In this article we will discuss about the asexual and sexual reproductive structure of vaucheria.
Asexual Reproduction of Vaucheria:
Various means of asexual reproduction are:
(d) Cyst formation.
1. Zoospore is formed singly in the zoosporangium, formed in the terminal part of the thallus (Fig. 31).
2. Zoosporangium is a club-shaped swollen structure separated from rest of the thallus by a septum.
3. The protoplasm of the zoosporangium is accumulated, the nuclei come towards outer side of the chloroplasts and the central vacuole disappears. The complete structure becomes rounded. Two flagella are formed opposite to each nucleus.
4. This multinucleated and multi-flagellated structure is known as compound zoospore or synzoospore.
5. On liberation, these synzoosporesloose their flagella and germinate.
1. Aplanospores are produced at the ends of the terminal branches known as aplanosporangia (Fig. 32).
2. Aplanospores are normally produced in the terrestrial species.
3. These are non-motile and thin-walled spores.
4. They may be rounded or elongated in shape.
5. A single aplanospore is formed in each aplanosporangium.
1. Hypnospores are formed in the filament by its division into many compartments or chambers.
2. These are thick-walled spores.
3. A large amount of food material is present in these spores. Each of them germinates into new plant.
4. In some species hypnospores divide into many small structures known as cysts (Fig. 33).
5. At this stage, when hypnospores in the filament of Vaucheria have-divided into cysts, the filament resembles to another alga Gongrosira and so this stage has been termed as Gongrosira stage.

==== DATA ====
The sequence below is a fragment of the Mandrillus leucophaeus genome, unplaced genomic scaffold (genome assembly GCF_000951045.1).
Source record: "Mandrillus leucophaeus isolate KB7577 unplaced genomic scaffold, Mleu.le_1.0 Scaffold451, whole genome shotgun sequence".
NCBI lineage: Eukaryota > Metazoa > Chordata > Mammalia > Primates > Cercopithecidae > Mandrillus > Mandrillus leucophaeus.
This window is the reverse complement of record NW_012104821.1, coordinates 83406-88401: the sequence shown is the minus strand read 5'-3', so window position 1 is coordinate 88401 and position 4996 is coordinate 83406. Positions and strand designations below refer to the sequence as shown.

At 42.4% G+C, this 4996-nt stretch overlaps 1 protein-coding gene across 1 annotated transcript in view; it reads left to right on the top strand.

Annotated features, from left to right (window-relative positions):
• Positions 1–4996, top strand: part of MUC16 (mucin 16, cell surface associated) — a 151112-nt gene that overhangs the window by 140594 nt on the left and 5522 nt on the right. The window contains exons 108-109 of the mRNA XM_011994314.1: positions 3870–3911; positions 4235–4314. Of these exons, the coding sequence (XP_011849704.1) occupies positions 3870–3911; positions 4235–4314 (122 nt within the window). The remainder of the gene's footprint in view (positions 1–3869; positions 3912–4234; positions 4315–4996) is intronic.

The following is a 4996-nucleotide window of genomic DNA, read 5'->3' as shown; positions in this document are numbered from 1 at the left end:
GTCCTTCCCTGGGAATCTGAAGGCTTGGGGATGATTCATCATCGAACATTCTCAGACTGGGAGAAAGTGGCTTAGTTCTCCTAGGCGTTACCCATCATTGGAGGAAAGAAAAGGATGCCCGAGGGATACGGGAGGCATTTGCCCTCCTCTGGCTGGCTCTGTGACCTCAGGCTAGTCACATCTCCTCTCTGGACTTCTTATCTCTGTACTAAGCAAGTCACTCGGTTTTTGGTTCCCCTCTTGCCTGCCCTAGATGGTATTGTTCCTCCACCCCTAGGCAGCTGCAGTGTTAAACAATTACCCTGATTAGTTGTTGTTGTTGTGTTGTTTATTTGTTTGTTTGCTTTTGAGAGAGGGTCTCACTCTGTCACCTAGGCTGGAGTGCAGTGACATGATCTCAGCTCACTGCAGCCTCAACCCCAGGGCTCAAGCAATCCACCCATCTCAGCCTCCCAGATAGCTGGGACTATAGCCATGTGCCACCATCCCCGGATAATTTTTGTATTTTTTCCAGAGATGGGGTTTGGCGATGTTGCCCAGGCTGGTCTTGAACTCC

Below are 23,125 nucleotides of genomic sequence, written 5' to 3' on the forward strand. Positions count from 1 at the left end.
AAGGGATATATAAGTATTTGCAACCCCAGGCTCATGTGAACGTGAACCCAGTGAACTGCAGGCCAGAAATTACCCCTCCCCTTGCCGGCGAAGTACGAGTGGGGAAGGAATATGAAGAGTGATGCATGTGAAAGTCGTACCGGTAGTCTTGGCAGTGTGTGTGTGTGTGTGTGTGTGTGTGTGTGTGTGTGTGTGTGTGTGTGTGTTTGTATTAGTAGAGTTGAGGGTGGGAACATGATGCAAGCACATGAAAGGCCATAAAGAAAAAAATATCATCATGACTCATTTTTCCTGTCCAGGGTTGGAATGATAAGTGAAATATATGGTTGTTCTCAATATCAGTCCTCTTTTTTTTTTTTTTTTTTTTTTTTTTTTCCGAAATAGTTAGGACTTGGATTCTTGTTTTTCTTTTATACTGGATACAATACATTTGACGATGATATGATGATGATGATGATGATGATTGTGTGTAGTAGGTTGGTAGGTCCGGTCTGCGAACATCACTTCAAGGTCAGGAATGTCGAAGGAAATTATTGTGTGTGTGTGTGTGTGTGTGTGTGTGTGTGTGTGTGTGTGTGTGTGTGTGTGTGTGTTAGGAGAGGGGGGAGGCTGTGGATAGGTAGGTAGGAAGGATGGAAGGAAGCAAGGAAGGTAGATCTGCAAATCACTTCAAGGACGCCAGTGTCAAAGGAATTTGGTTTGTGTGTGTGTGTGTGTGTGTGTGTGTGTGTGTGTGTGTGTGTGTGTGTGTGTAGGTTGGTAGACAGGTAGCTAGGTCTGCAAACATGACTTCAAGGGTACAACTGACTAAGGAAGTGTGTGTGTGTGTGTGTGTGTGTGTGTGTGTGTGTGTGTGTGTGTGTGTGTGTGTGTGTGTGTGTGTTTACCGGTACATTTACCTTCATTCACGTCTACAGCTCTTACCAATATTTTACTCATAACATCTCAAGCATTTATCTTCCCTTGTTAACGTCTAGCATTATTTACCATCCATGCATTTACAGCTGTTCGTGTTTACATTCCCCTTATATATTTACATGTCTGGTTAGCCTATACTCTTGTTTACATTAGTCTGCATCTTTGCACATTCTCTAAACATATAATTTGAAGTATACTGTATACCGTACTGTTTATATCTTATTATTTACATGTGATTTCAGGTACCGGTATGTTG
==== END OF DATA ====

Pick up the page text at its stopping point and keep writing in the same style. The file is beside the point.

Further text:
6. On liberation, these cysts germinate into new filaments.
Sexual Reproduction of Vaucheria:
1. It is of oogamous type.
2. Most of the species are monoecious but a few are dioecious.
3. In homothallic species, antheridia and oogonia develop side by side. More than one oogonia may also develop alongwith an antheridium (Fig. 34).
1. It is a tubular, straight or curved and hook-like structure (Fig. 35).
2. It may be green or a colourless structure.
3. At maturity it is separated from rest of the thallus by a septum (Fig. 35).
4. Many nuclei and chloroplasts are present in the antheridium when young, but at maturity it is filled up with many antherozoids.
5. Uninucleate and biflagellate antherozoids are liberated through an opening formed at the tip of antheridium.
1. It is ovoid or spherical (Fig. 35) and sessile structure.
2. It is a uninucleate body with many chloroplasts. Oil is the reserve food material.
3. At maturity it is also separated from rest of the portion of the thallus by a septum.
4. All the contents of oogonium become rounded and form a single uninucleate egg.
5. Mature oogonium contains a short, rounded beak, through which it receives antherozoids.
6. On fertilization, zygote is formed. It is a multilayered structure.
7. Zygote germinates by forming many tubular branches.